I can see that my son won’t have some of these problems. I’m not his higher power. He is not my confidante. He has privacy, and a good relationship with his father, and productive friendships. There are appropriate boundaries between us.

Driving home from yoga I was thinking that, at the very least, I’m here. I’m alive and well, if not perfect. (By now you will have noticed that I’d like to be perfect… 🙂 ) I think kids are hardwired to forgive their parents, especially if their parents make an effort. If my mother had gotten well, and had lived to see my son grow up, I could have let go of everything that had gone before.

I mean, by the time she died, I had let go of it anyway. … Anyone know what I mean?

But who knows how much possibility for growth, how much joy we might have had?

And she would have been here. Priceless.

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Also, please visit my new site: Recovering the Body.

Suboxone: Amazing Detox Tool, Monster Maintenance Drug.

An Expert Talks About Suboxone: Dr. Steven Scanlan of Palm Beach Outpatient Detox

Steven Scanlan M.D.

Steven Scanlan M.D., medical director of Palm Beach Outpatient Detox

Steven Scanlan, M.D. is board-certified in psychiatry and addiction medicine. In his practice, Palm Beach Outpatient Detox (PBOD), on the Florida coast, he has detoxed more than a thousand patients off many drugs, including alcohol, benzodiazepines (Valium, Xanax, etc.), and sleep aids. But his specialty is opiate detox.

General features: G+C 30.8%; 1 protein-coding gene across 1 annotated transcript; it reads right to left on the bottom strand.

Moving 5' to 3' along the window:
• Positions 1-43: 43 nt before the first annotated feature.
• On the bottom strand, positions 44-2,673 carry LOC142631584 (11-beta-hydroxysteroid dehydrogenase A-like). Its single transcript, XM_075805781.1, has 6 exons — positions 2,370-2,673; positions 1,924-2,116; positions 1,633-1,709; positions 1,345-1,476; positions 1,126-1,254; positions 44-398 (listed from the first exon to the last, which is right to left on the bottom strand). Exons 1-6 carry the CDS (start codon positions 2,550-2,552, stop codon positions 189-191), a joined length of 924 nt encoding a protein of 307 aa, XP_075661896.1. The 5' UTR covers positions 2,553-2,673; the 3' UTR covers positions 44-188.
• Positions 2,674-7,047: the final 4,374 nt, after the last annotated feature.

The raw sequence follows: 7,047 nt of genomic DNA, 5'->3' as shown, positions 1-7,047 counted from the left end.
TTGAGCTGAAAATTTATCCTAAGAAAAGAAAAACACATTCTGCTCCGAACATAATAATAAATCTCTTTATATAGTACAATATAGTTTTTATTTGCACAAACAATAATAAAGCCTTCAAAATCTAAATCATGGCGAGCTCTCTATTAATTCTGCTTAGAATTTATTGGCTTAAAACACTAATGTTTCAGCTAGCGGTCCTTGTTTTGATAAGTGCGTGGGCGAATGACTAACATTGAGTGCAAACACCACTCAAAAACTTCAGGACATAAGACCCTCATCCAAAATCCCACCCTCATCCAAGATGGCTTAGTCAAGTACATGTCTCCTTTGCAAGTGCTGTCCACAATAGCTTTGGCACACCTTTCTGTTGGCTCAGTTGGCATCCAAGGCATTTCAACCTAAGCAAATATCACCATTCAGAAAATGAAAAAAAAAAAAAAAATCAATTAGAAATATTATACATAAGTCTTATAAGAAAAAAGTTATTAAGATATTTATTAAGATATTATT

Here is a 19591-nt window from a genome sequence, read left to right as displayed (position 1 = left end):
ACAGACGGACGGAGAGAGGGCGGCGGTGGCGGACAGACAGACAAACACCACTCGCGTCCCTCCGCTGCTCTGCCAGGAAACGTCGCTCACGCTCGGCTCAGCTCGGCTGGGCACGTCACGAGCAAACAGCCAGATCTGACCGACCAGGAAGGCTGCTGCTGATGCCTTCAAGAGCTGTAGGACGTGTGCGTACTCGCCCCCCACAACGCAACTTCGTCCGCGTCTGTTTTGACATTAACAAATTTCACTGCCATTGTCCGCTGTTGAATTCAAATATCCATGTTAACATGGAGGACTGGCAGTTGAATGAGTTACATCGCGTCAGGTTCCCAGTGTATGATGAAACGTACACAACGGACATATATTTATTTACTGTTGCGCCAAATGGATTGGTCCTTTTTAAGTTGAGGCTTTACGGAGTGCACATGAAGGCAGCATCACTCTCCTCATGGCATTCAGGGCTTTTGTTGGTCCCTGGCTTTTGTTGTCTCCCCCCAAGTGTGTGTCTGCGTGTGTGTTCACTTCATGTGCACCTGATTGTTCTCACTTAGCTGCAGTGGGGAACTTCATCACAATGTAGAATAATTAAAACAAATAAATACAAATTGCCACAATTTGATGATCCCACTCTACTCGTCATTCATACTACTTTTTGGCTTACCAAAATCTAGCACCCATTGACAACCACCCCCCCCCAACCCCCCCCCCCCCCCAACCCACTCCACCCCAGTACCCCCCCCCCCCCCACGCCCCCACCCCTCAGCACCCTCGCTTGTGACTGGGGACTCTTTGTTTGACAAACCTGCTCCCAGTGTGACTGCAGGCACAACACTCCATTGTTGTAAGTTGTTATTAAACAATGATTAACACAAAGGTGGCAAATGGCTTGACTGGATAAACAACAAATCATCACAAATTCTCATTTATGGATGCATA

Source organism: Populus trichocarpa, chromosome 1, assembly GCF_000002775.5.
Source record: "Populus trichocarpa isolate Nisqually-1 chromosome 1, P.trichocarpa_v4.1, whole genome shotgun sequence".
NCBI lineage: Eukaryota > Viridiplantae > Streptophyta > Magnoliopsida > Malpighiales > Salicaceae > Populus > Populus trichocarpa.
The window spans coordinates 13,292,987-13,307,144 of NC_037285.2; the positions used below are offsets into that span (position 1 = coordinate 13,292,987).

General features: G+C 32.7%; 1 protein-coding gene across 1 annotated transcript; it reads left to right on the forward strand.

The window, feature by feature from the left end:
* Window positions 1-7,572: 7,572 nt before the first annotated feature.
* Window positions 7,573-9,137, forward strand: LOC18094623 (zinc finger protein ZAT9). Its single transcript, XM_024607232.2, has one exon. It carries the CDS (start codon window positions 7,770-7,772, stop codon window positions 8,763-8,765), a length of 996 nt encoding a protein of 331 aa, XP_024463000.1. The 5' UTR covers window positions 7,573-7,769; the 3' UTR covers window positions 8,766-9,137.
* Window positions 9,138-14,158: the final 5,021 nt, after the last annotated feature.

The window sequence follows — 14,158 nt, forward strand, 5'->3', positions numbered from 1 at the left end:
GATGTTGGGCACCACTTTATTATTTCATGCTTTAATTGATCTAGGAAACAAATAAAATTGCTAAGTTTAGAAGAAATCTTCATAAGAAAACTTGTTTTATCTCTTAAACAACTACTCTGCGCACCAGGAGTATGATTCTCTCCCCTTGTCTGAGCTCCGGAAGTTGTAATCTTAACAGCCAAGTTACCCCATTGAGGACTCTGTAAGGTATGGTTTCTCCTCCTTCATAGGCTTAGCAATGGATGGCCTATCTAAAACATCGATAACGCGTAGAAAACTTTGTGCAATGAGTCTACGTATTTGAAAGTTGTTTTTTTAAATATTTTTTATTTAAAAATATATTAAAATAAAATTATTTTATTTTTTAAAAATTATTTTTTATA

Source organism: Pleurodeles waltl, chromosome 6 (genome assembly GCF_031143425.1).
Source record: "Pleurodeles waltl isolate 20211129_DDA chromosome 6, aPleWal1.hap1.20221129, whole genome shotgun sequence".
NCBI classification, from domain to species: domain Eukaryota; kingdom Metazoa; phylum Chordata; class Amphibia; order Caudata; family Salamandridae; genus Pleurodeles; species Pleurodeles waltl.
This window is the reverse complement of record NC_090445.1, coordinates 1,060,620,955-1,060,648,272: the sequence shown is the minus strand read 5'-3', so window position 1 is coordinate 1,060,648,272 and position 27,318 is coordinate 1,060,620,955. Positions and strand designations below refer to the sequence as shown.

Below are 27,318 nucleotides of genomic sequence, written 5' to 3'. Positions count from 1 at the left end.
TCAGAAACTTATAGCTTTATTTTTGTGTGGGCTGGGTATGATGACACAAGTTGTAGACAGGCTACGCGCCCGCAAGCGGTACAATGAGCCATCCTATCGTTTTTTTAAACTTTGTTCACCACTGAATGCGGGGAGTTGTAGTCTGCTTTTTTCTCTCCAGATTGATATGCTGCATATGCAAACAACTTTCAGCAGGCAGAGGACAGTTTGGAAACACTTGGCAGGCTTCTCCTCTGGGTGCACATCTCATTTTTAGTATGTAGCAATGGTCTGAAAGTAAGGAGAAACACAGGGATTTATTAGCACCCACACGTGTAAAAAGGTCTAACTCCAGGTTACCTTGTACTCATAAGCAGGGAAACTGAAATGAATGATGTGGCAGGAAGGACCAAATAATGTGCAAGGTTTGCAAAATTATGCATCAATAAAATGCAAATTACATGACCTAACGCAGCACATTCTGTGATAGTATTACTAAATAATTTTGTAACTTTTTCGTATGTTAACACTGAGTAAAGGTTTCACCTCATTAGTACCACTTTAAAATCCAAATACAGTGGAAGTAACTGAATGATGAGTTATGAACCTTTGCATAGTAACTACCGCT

Scanlan has been practicing as medical director of PBOD for about two years. His practice, he said, is located in an area where more than two-thirds of all oxycodone prescriptions in the nation are issued—the south Florida coast that has become notorious for its “pill mills.”

Scanlan said 70 percent of his patients come to him addicted to oxycodone at levels of about 300 to 600mg per day. About 20 percent also come in with alcohol problems. “The rest use Vicodin and Ultram,” and a few come in addicted to Fentanyl, he said.

And then there are the increasing numbers who come to him desperate to get off Suboxonea drug that combines buprenorphine, a synthetic partial-agonist opioid, with another drug to prevent abuse. Suboxone (commonly known as “Sub” by people with addiction) is used in opiate detox and maintenance, it’s known and “prison-heroin,” and it’s now commonly sold on the street.

Scanlan says he has seen Suboxone work brilliantly as a detox tool and dangerously as a maintenance drug.

I first heard Scanlan speak on a podcast that’s now defunct. Two reasons I was eager to talk to him: